Disclaimer: I do not own the characters or the poetry.
Please note, these are actual excerpts from the poem, but they are not necessarily presented in order. I strongly encourage you to read it if you never have; it's online at Bartleby (though that version is different from the Library of America version I've used here).
He had bad days when it seemed like he would never understand the world he'd woken up in. Those days came often enough, though usually he could push the alienation aside and focus on the familiar, the routine, the comforting. But some days he could not bear the 21st century. Then he would retreat to a quiet place and brood until the feeling passed.
On one such day he sat staring down at the East River. From a distance, things didn't seem quite as new and jarring. There was the river, the Brooklyn Bridge; there was the harbor, and Lady Liberty. He concentrated on the slate-colored water far below and tried to ignore anything younger than himself. It worked until the door opened and someone younger walked in.
"Oh! I didn't know you were in here," Pepper said. Steve felt irritated at being interrupted, and then felt bad about feeling irritated.
"Sorry," he said shortly. "I'll get out of your way."
"You're not in the way. How are you?" She was no fool, and he knew the question was deeper than the answer he'd intended to give.
Instead he found himself saying, "I'm an old man in a new world. I don't even recognize my city anymore."
She was quiet for a very long while. When she did speak, her words were unexpected to the man who'd long since grown to hate pity. "Do you like poetry?"
It was enough of a surprise to force him to finally look at her. At that moment he saw the woman Tony loved: patient and kind and intelligent and strong. So although he didn't understand why she'd asked, he answered truthfully. "I haven't read much since I left high school."
"A good poem can work wonders," she said, just as cryptically as she'd asked the question, and left quietly.
It was no surprise to find the small book, wrapped in brown paper and tied with string, on his desk the following day. Unwrapped it was a used hardcover titled Leaves of Grass. Steve vaguely remembered it from his school days, reading "O Captain! My Captain!" and thinking it—and Walt Whitman himself—laughably maudlin. Maybe he'd think differently now.
As he flipped through the pages, looking for the poem, they opened to a slip of paper acting as a bookmark. On it was Pepper's neat handwriting.
Whitman wrote this in the 19th century. He had faith in the city he loved and its people.
Steve removed the bookmark and sat on his bed, facing east, and started to read "Crossing Brooklyn Ferry."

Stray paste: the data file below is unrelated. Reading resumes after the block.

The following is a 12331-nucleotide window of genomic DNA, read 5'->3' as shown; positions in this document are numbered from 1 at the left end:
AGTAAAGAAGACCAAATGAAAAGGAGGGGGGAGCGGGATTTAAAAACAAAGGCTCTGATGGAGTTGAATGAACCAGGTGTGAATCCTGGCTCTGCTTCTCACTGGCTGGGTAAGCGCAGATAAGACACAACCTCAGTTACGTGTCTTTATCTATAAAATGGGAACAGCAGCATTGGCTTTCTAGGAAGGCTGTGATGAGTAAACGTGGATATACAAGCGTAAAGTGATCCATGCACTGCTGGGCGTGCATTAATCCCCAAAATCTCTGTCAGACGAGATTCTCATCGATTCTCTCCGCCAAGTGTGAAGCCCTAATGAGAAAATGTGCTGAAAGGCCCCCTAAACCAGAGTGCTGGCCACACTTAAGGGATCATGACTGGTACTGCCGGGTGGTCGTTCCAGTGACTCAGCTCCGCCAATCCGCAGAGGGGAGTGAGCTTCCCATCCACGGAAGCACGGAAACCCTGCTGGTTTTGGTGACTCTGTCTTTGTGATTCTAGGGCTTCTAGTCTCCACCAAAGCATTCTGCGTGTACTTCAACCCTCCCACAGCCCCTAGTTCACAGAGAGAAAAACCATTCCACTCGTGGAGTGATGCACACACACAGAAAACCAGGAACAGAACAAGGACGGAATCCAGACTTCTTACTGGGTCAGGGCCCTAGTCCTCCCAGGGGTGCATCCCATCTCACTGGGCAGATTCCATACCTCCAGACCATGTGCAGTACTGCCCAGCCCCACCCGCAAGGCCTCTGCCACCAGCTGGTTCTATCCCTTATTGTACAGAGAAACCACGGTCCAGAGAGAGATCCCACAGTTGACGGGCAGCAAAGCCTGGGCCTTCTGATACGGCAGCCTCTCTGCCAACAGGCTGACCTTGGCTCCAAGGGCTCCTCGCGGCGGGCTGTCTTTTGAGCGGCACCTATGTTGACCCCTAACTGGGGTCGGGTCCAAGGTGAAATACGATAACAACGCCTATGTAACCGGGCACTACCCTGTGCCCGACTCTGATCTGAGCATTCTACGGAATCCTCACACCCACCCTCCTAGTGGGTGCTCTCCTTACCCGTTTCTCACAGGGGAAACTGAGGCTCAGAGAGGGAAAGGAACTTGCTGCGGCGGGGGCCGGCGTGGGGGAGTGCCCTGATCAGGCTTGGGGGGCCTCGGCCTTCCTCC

What is it then between us?
What is the count of the scores or hundreds of years between us?
Whatever it is, it avails not—distance avails not, and place avails not,
I too lived, Brooklyn of the ample hills was mine,
I too walk'd the streets of Manhattan island, and bathed in the water around it,
I too felt the curious abrupt questionings stir within me,
In the day among the crowds of people sometimes they came upon me,
In my walks home late at night or as I lay in my bed they came upon me,
I too had been struck from the float forever held in solution,
I too had receiv'd identity by my body,
That I was I knew was of my body, and what I should be I knew I should be of my body.
Halfway through the poem and he had to close the book and cry.
Too many days he saw only what he had lost, what was missing from his previous life. Too many nights he felt the ghosts and the ice crowd around him until he was numb. Too often he mourned for what was no longer there with him, and in doing so ignored everything that remained.
He had always been defined by his physical self, and felt alone in it, alone in his weakness and alone in his strength. Never had anyone else told him that they felt defined in the same way (and he would not have believed it if they had), but he believed it now. And yet there was no sadness in the words. If anything the speaker seemed at home in his body, like it was an equal to his soul, like both body and soul had importance.
What gods can exceed these that clasp me by the hand, and with voices I love call me promptly and loudly by my nighest name as I approach?
He would dismiss his teammates and friends in favor of those he'd lost. He would brood and wish for things to be different, when the things he had at present were wonderful. He acted childishly and his friends indulged him. It took a dead poet to set him straight.
We understand then do we not?
What I promis'd without mentioning it, have you not accepted?
What the study could not teach—what the preaching could not accomplish is accomplish'd, is it not?
Whitman saw the Brooklyn ferry pass into the Brooklyn Bridge, and he did not mourn. He would have celebrated the change, lauded progress, and known that in the future, long after he'd died, New Yorkers would still stream from Brooklyn to Manhattan and back. What a man he must have been, thought Steve, to be so joyously anchored in his own present and to look so far ahead—to recognize the New Yorkers to come as his relatives and friends and lovers, familiar despite the years. He would not have let the calendar dictate how he felt and how he reacted.
Steve read the poem again, standing in front of the window, the city below seeming more like home. Tomorrow he would go and cross the bridge, the book in his pocket, the words in his heart.
Closer yet I approach you,
What thought you have of me now, I had as much of you—I laid in my stores in advance,
I consider'd long and seriously of you before you were born.
Who was to know what should come home to me?
Who knows but I am enjoying this?
Who knows, for all the distance, but I am as good as looking at you now, for all you cannot see me?